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Why should governments use web conferencing services?

Posted by Eureka Editor

Last updated on May 2, 2016

280416.jpgWith the various benefits it entails, web conferencing is popular among businesses for many reasons. The commercial sector, however, is not the only area that can benefit from an internet-based communication platform.

Governments can experience the same benefits as private organisations, as well as other unique advantages, through web conferencing technology.

Reducing the need for travel

One of the biggest positive aspects of web conferencing software is that it allows face-to-face meetings without the need for travel. While some meetings must be done in person, others can take advantage of digital communication methods to reduce the time and costs associated with getting from one place to another.

This is as true for governments as it is for businesses. A meeting with an official in the same city isn't that costly or time-consuming to set up, but one with someone on the other side of Australia can take a full day - not to mention the cost of a round-trip flight.

The Australian government does already take pains to make sure that travel for official business is conducted in a financially responsible manner. According to the Department of Finance's Resource Management Guide for Official Domestic Air Travel, any trip by airplane within Australia must be booked at the lowest practical fare available, regardless of airline preference or other non-essential factors.

This is a particularly important measure, as domestic flight prices have been steadily trending upwards, according to the Department of Infrastructure and Regional Development's Domestic Air Fare Indexes. This trend has held since January 2013 for business class, April 2012 for restricted economy class and October 2011 for full economy class.

In a move to further allay the cost of travel, the department's official policy also notes that web conferencing and other telecommunication methods should be used in lieu of travel if at all possible. This measure is not unique to Australia; US President Barack Obama pushed forward a similar policy in his November 2011 Executive Order 13589 - Promoting Efficient Spending. 

With thrift at the forefront of priorities for governments around the world, it is clear that web conferencing technology presents a convenient alternative to the cumbersome method of travelling for meetings.

Opening up government participation

Since the time of Federation, Australia has had a representative form of government. The importance of the people's participation in civic matters is enshrined both in the Australian Constitution and in the words of Sir Edmund Barton, Australia's first prime minister, when he said:

"The organ by which the will of the people is expressed is not necessarily the house of representatives alone."

Surely, Sir Barton did not have web conferencing in mind at the time, but he did envision the involvement of Australia's citizens in the governance of the country. One of the surest ways to do that is by opening up channels of participation, even if its just a way for people to stay connected with national leaders.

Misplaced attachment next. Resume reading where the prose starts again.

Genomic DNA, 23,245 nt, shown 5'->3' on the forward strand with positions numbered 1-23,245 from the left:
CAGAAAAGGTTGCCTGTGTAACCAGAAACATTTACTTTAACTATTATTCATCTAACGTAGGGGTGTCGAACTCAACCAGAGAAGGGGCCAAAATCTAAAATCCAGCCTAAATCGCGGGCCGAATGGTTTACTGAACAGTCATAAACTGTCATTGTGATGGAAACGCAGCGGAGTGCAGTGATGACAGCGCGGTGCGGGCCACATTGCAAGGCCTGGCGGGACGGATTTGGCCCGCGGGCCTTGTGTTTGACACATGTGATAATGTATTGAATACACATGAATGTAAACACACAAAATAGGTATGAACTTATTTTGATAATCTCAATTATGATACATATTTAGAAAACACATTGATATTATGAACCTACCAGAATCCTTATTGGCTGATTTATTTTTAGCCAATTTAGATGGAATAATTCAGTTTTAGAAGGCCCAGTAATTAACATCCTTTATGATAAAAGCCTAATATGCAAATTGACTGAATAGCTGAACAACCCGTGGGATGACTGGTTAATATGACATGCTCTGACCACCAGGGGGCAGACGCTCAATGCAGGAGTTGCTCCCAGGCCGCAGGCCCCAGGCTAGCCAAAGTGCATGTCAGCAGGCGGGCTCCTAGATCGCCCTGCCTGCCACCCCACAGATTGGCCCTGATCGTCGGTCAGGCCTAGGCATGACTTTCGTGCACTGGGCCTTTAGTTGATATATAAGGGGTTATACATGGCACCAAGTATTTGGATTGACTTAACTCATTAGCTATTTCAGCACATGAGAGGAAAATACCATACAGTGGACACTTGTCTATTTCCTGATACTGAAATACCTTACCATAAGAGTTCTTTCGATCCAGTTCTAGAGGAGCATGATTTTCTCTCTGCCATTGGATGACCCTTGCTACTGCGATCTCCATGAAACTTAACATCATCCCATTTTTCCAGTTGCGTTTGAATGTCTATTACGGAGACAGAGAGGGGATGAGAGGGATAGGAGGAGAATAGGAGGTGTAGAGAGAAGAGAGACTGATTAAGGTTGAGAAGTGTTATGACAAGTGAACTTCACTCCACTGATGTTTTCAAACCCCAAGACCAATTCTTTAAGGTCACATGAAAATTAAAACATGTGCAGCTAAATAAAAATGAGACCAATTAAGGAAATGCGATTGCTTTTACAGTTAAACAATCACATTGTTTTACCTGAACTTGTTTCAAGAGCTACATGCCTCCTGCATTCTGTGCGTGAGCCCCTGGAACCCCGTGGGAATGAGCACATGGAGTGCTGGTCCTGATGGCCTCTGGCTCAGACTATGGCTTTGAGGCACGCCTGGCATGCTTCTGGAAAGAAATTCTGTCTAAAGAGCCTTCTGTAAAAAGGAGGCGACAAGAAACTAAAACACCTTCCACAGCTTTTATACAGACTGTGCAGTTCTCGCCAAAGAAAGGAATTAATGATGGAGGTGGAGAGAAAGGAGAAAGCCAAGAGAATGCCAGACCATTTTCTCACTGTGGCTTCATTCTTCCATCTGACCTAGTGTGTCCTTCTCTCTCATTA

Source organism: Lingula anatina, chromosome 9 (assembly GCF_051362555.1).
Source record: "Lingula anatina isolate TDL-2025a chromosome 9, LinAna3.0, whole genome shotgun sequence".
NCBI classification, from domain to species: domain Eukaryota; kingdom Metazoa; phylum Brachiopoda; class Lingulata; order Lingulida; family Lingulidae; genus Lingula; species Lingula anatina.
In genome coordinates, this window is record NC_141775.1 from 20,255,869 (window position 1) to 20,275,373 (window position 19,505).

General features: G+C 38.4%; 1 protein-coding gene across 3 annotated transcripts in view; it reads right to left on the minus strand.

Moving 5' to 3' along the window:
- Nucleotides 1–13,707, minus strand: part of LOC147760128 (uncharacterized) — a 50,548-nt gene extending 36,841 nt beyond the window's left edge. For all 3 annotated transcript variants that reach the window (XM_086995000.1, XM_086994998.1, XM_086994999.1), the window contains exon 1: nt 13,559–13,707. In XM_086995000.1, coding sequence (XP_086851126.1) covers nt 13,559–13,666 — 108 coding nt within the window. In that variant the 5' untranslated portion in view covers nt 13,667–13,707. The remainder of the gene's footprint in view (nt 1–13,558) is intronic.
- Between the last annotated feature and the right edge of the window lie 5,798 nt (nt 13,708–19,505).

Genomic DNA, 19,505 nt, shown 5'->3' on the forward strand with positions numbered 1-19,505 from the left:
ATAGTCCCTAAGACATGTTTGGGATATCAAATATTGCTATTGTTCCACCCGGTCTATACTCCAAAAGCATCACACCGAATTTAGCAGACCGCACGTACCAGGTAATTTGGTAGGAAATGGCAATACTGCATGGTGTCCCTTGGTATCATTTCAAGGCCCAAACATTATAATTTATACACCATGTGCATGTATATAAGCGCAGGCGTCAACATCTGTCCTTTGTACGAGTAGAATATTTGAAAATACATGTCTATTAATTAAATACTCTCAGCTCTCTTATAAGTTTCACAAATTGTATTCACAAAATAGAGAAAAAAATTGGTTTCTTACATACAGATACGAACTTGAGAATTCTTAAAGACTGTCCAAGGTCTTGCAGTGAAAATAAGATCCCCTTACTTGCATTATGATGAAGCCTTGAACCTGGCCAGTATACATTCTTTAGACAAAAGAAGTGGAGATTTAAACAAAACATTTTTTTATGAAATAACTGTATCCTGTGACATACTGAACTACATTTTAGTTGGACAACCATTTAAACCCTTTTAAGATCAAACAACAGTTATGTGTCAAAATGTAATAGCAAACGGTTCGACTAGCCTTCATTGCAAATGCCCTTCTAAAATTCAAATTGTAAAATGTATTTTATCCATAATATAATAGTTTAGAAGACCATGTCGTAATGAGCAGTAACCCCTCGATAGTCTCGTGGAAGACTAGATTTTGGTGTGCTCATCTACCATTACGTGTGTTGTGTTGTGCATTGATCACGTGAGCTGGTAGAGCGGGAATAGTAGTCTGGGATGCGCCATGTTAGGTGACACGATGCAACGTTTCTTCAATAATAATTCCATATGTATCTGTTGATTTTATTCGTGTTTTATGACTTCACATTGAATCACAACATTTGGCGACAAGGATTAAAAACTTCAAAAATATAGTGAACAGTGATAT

Through web conferencing it is possible for parliamentary committees, departments and other governing bodies to give Australians a first-hand look into the daily workings of the government, unfettered by geographic boundaries.

The US Nuclear Regulatory Commission found that hosting web conferencing sessions was an ideal way to open up meetings for public participation. The commission wanted to get public input on changes to emergency preparedness procedures at power plants across the country.  With stakeholders in 31 states representing 104 nuclear power plants - as well as private citizens, utility workers and local government officials - attendance would have been limited by the size and location of a meeting site. 

Through a web conferencing platform, the commission was able to hold its meeting in a public forum - one that allowed for input from participants who joined the session in person and through digital channels.

Other benefits for government bodies

Using web conferencing software for government purposes has a number of additional advantages, including productivity and environmental benefits.

Fly Me to Your Room, a 2012 study on web conferencing in the US government, calculated the savings related to increased productivity gained through digital communication. Half of government workers moving to web conferencing platforms would save US$8 billion each year, as a result of 3.5 additional productive hours each week per employee. 

The Scottish Environmental Protection Agency noted similar savings - Glasgow-based employees gained 18 extra hours of staff productivity by joining meetings in Edinburgh remotely rather than in person.

A study of US and UK-based businesses, conducted by Verdantix, found that a single business can cut 2,271 metric tonnes of carbon dioxide emissions over a five-year period through the installation of just four digital conferencing stations. A government moving to increase web conferencing would undoubtedly see a much larger emissions reduction.

With so many benefits, there's no question why more and more governments are embracing the potential of web conferencing services. For more information about these and other teleconference services, contact Eureka today.

Topics: Web Conferencing, Conferencing Services

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